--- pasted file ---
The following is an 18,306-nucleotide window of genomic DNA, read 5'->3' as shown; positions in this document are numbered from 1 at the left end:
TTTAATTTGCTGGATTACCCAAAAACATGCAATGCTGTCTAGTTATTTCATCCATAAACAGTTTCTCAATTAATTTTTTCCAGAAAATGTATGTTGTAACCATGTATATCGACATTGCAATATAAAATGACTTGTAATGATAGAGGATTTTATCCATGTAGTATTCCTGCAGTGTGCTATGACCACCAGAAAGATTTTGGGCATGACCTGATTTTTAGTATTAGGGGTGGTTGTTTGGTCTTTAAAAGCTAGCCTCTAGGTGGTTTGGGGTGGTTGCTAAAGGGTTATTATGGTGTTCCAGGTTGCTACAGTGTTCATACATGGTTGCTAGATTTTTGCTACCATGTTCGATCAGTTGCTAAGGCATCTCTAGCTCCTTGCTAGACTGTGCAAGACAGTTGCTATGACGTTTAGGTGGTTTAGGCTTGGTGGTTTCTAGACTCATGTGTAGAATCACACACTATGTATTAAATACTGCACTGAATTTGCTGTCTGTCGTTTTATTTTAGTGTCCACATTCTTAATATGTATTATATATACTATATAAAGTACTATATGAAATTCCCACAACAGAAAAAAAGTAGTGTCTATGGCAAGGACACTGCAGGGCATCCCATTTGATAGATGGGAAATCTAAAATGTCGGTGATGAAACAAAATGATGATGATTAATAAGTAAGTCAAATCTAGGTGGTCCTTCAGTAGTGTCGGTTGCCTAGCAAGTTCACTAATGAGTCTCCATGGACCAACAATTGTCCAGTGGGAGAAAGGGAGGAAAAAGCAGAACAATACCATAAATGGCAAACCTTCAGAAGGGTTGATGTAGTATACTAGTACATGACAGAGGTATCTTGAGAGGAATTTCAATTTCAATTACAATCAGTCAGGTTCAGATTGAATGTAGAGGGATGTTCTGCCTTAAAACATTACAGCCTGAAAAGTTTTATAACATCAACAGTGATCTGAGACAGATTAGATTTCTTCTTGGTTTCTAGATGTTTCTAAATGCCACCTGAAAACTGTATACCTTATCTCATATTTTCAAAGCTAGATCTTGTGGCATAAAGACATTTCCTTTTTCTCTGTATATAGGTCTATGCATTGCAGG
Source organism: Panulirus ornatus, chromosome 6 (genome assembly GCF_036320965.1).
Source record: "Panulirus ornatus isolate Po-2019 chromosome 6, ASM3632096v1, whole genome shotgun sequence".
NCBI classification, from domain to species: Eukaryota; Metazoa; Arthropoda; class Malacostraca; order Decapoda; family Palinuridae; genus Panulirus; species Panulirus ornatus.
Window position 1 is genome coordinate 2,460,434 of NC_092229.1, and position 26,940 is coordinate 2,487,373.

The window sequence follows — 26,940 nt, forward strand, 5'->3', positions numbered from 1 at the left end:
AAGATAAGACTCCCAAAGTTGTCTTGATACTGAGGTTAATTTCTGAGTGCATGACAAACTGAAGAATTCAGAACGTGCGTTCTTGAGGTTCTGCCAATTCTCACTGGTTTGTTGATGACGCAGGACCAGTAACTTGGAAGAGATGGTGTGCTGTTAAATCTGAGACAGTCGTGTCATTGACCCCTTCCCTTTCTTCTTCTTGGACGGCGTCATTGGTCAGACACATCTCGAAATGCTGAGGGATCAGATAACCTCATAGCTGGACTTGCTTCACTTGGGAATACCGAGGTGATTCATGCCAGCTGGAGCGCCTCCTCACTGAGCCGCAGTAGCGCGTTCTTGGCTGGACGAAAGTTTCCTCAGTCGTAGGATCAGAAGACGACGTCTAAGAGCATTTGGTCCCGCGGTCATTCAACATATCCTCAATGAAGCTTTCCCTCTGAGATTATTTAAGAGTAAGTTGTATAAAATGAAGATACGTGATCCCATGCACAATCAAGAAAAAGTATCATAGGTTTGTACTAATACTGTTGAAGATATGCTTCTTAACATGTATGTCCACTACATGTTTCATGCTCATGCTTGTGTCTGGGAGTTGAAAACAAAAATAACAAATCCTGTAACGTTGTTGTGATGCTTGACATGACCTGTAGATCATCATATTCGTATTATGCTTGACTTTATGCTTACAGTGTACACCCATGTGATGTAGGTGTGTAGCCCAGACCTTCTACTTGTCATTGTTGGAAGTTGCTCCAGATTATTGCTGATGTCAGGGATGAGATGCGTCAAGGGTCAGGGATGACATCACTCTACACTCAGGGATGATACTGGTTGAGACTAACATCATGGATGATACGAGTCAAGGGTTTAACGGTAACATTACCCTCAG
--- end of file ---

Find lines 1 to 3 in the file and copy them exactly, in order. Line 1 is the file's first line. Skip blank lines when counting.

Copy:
The following is an 18,306-nucleotide window of genomic DNA, read 5'->3' as shown; positions in this document are numbered from 1 at the left end:
TTTAATTTGCTGGATTACCCAAAAACATGCAATGCTGTCTAGTTATTTCATCCATAAACAGTTTCTCAATTAATTTTTTCCAGAAAATGTATGTTGTAACCATGTATATCGACATTGCAATATAAAATGACTTGTAATGATAGAGGATTTTATCCATGTAGTATTCCTGCAGTGTGCTATGACCACCAGAAAGATTTTGGGCATGACCTGATTTTTAGTATTAGGGGTGGTTGTTTGGTCTTTAAAAGCTAGCCTCTAGGTGGTTTGGGGTGGTTGCTAAAGGGTTATTATGGTGTTCCAGGTTGCTACAGTGTTCATACATGGTTGCTAGATTTTTGCTACCATGTTCGATCAGTTGCTAAGGCATCTCTAGCTCCTTGCTAGACTGTGCAAGACAGTTGCTATGACGTTTAGGTGGTTTAGGCTTGGTGGTTTCTAGACTCATGTGTAGAATCACACACTATGTATTAAATACTGCACTGAATTTGCTGTCTGTCGTTTTATTTTAGTGTCCACATTCTTAATATGTATTATATATACTATATAAAGTACTATATGAAATTCCCACAACAGAAAAAAAGTAGTGTCTATGGCAAGGACACTGCAGGGCATCCCATTTGATAGATGGGAAATCTAAAATGTCGGTGATGAAACAAAATGATGATGATTAATAAGTAAGTCAAATCTAGGTGGTCCTTCAGTAGTGTCGGTTGCCTAGCAAGTTCACTAATGAGTCTCCATGGACCAACAATTGTCCAGTGGGAGAAAGGGAGGAAAAAGCAGAACAATACCATAAATGGCAAACCTTCAGAAGGGTTGATGTAGTATACTAGTACATGACAGAGGTATCTTGAGAGGAATTTCAATTTCAATTACAATCAGTCAGGTTCAGATTGAATGTAGAGGGATGTTCTGCCTTAAAACATTACAGCCTGAAAAGTTTTATAACATCAACAGTGATCTGAGACAGATTAGATTTCTTCTTGGTTTCTAGATGTTTCTAAATGCCACCTGAAAACTGTATACCTTATCTCATATTTTCAAAGCTAGATCTTGTGGCATAAAGACATTTCCTTTTTCTCTGTATATAGGTCTATGCATTGCAGG
Source organism: Panulirus ornatus, chromosome 6 (genome assembly GCF_036320965.1).